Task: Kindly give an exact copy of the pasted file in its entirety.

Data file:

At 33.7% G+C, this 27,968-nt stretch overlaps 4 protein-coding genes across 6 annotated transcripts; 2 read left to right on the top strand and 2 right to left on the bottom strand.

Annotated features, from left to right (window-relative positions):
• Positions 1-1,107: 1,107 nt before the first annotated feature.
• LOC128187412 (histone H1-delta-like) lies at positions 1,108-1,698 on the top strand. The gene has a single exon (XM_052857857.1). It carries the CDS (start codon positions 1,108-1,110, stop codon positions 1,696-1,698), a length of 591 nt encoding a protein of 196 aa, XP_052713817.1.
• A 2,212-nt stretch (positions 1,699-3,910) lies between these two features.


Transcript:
At 33.7% G+C, this 27,968-nt stretch overlaps 4 protein-coding genes across 6 annotated transcripts; 2 read left to right on the top strand and 2 right to left on the bottom strand.

Annotated features, from left to right (window-relative positions):
• Positions 1-1,107: 1,107 nt before the first annotated feature.
• LOC128187412 (histone H1-delta-like) lies at positions 1,108-1,698 on the top strand. The gene has a single exon (XM_052857857.1). It carries the CDS (start codon positions 1,108-1,110, stop codon positions 1,696-1,698), a length of 591 nt encoding a protein of 196 aa, XP_052713817.1.
• A 2,212-nt stretch (positions 1,699-3,910) lies between these two features.